The potential of drop-in biofuels for the maritime industry

TU Delft, D.F.A. van der Kroft

In this TU Delft study, various scenarios were developed that correspond to estimations of future biomass availability and biofuel demand from the maritime industry. These marine biofuel demand scenarios were based on the Greenhouse Gas (GHG) reduction targets of the Renewable Energy Directive II (RED II) and the International Maritime Organization (IMO). A multi-objective Mixed Integer Linear Programming (MILP) model was developed which is used to optimize the Well-to-Tank (WtT) phases of each studied scenario. This resulted in an overview of the most feasible use of feedstocks, deployment of new conversion technologies, and trade flows between regions. Additionally, the results provided insight into the costs and emission reduction potential of marine biofuels.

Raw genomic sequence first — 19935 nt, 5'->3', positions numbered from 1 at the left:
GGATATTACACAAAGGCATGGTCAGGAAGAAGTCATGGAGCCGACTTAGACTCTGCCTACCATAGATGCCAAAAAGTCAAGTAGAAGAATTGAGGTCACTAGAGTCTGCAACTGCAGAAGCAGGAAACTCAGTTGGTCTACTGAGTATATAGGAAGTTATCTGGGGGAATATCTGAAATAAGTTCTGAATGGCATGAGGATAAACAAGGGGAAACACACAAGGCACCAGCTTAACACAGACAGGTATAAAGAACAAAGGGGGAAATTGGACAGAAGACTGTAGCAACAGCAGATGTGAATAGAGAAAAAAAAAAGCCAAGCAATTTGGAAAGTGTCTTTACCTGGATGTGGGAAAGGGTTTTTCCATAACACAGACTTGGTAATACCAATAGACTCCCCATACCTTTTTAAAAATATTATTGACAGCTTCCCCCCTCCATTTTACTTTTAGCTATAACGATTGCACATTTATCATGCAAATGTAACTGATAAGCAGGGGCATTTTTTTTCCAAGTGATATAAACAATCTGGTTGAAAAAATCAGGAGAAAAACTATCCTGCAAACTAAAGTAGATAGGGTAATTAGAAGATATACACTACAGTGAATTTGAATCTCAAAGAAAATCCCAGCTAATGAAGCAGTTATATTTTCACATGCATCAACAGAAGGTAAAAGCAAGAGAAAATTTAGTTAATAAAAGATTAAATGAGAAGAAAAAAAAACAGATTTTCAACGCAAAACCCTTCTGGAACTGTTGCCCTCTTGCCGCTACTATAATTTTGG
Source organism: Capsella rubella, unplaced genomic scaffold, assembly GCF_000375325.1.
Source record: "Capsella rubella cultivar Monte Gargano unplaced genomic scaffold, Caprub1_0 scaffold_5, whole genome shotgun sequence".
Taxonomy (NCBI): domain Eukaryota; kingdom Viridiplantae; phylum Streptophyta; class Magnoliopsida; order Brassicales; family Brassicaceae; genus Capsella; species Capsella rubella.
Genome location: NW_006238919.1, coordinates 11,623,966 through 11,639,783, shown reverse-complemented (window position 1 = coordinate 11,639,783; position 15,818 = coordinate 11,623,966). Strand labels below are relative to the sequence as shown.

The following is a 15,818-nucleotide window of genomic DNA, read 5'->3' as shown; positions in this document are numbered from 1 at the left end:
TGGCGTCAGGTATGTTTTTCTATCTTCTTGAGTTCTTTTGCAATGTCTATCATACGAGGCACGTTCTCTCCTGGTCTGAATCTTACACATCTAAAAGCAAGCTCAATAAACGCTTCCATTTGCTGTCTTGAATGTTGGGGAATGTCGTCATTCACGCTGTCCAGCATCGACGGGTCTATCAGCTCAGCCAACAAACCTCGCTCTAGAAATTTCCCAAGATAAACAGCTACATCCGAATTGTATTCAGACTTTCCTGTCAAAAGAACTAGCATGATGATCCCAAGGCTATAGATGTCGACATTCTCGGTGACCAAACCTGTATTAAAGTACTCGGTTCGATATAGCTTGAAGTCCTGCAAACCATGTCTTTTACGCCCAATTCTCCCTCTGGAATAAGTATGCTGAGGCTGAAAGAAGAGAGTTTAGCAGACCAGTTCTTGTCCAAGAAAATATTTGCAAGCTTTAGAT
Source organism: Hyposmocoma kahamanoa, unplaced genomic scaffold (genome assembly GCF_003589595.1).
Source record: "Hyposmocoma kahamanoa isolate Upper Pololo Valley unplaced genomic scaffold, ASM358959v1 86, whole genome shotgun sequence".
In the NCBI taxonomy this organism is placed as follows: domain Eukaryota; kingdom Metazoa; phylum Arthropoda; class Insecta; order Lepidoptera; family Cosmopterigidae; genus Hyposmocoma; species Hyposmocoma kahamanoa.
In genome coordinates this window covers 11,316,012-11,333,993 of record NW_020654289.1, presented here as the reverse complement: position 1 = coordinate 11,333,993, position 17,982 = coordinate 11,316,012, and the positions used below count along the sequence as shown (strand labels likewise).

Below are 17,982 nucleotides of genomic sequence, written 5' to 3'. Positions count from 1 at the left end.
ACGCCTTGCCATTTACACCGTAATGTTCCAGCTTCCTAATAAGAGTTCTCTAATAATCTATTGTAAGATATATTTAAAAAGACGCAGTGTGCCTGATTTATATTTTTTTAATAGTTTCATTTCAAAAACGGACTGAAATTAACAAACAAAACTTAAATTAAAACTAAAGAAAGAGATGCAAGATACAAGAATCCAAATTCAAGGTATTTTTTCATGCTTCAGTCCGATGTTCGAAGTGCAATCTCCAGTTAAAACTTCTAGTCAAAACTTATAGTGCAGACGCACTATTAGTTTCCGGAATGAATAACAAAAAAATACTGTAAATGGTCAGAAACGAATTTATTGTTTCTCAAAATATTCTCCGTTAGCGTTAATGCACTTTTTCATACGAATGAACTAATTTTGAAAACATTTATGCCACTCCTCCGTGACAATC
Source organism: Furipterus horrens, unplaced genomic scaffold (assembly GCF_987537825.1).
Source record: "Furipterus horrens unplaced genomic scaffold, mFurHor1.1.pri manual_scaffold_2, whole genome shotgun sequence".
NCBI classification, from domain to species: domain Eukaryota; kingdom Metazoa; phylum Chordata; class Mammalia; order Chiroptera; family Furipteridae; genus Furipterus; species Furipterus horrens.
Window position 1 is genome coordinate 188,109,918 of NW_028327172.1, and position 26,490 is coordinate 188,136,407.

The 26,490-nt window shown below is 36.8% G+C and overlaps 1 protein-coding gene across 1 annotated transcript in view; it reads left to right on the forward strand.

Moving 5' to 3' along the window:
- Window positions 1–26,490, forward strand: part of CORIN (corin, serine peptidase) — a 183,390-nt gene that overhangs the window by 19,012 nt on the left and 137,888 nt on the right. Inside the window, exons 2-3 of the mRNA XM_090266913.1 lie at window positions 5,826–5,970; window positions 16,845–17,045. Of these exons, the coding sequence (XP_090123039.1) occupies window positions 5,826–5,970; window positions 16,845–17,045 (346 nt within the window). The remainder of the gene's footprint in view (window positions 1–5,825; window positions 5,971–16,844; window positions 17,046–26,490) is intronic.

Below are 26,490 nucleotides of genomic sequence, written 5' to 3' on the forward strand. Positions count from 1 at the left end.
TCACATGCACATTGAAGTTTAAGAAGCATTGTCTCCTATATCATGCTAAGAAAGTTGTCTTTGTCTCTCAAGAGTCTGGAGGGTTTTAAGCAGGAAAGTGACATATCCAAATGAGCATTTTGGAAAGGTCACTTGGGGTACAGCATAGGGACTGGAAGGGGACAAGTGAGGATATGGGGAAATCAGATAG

By analyzing the results from this study, improved insight into the potential of drop-in biofuels to reaching the proposed emission reduction targets for the maritime sector was developed. A tradeoff between costs and emissions was found to result in potential GHG reductions between 68%-95% compared to Heavy Fuel Oil (HFO) for 800-2300 EU/ton. More specifically, 80% GHG reduction compared to HFO can be achieved at fuel costs of between 900-1050 EU/ton over the studied time period.

The potential of drop-in biofuels to serve the shipping industry is currently limited due to the availability of oils and fats. Depending on the supply scenario, this entails maximum blending ratios of only 0.6-6%. However, when new conversion technologies are introduced, enough biomass becomes available to serve the shipping industry, even with the increasing use of competing sectors. Hence, the potential of drop-in biofuels to reduce emissions from shipping is significant. Nevertheless, to achieve the proposed GHG emission reduction targets enormous investments in new bio-refineries are required. Therefore, the focus should be on policy mechanisms that, on the one hand, achieve rapid development of new conversion technologies, and on the other hand bridges the price gap with fossil fuels to stimulate the large-scale uptake of these new biofuels.

The full study can be found here.

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